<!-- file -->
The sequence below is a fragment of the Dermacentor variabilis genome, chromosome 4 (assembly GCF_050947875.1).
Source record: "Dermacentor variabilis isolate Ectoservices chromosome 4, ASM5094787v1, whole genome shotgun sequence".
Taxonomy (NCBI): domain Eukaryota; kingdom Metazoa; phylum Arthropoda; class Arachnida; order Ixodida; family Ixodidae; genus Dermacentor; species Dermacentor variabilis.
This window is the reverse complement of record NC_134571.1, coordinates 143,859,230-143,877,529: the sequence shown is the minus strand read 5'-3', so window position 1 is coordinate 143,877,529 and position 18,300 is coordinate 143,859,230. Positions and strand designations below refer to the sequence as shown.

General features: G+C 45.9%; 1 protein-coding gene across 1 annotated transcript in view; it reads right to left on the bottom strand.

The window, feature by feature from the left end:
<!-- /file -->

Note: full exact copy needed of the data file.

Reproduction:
The sequence below is a fragment of the Dermacentor variabilis genome, chromosome 4 (assembly GCF_050947875.1).
Source record: "Dermacentor variabilis isolate Ectoservices chromosome 4, ASM5094787v1, whole genome shotgun sequence".
Taxonomy (NCBI): domain Eukaryota; kingdom Metazoa; phylum Arthropoda; class Arachnida; order Ixodida; family Ixodidae; genus Dermacentor; species Dermacentor variabilis.
This window is the reverse complement of record NC_134571.1, coordinates 143,859,230-143,877,529: the sequence shown is the minus strand read 5'-3', so window position 1 is coordinate 143,877,529 and position 18,300 is coordinate 143,859,230. Positions and strand designations below refer to the sequence as shown.

General features: G+C 45.9%; 1 protein-coding gene across 1 annotated transcript in view; it reads right to left on the bottom strand.

The window, feature by feature from the left end: